So looking ahead to this next year, we have the same team coming back for the most part. I don’t think there’s anything we really need to change. I think we just need to continue to fine tune little things and keep getting better. I think the team we had is very capable of winning the national championship. It just wasn’t in 2021. So we’re hoping things will be a little bit different in 2022. When you lose by a point and a half, obviously that’s like a win anywhere. So there’s lots of what-ifs. I think that’s a team that was capable of scoring 120 to 130 points. All the stars have to line up on the right day and we just didn’t quite have that. They performed well, but I think they are capable of more. I’m excited to see what this season holds.
Kamaru Usman is one of the all-time greats in the program. Now he’s a UFC champion, arguably the best pound for pound across all divisions, undefeated in the UFC. Has his UFC success help bring awareness to your program?
Jensen: I think so. In some sense, yeah … I think people are very familiar with our program and Kamaru has definitely kind of spiked that interest. Every time I walk the athletic facility here I see our team national championship pictures up on the wall. That 2008 one, you’ve got Tervel Dlagnev and Kamaru Usman standing right next to each other in the photo. It’s an Olympic bronze medalist and a UFC champ standing next to each other in a 2008 photo at a Division II school. So to have those guys go on and do something that special is incredibly rare. Tervel, coming from a Division II school, has been a great poster child for our program for so many years and continues to be. And Usman doing what he’s done the last few years is just incredible. He’s definitely brought our program to a big spotlight.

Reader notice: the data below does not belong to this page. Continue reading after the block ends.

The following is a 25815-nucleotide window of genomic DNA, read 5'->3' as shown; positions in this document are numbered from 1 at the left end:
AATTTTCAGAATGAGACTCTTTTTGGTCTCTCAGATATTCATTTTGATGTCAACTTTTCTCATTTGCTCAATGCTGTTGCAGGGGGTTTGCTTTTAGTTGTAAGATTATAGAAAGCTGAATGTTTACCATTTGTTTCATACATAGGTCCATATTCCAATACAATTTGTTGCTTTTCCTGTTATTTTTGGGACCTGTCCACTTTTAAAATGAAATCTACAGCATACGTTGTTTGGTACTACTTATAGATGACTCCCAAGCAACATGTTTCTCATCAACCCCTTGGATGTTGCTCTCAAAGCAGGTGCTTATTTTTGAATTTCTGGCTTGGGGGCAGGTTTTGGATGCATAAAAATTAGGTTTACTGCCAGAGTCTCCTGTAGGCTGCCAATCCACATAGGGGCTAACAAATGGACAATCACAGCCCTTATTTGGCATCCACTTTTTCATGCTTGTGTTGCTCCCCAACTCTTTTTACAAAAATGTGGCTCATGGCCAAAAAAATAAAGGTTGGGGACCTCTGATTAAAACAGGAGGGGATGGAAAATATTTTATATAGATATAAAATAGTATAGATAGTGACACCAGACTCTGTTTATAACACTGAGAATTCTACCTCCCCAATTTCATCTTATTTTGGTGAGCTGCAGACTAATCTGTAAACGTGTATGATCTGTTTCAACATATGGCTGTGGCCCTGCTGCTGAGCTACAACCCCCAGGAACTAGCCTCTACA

Tervel Dlagnev is back in Nebraska after being hired as head coach of the Nebraska Wrestling Training Center. What does it mean to have him back in the state?
Jensen: It’s awesome. He’s someone that’s really stayed in touch with our program, even when he was at Ohio State. During the [Division II] national tournament this year I probably had a couple dozen texts from him. He was just kind of worried about the team race, how things are going and how he thinks guys are going to do. He’s really in tune with how well our program has been doing and he has a vested interest in seeing us be successful. Even when he was at Ohio State, he would come back to Kearney a couple times a year and is always willing and wanting to work with our guys. Now that he’s just a couple hours down the road I think he will want to continue to do that and help us in any way that he can. Super excited to have him just down the road.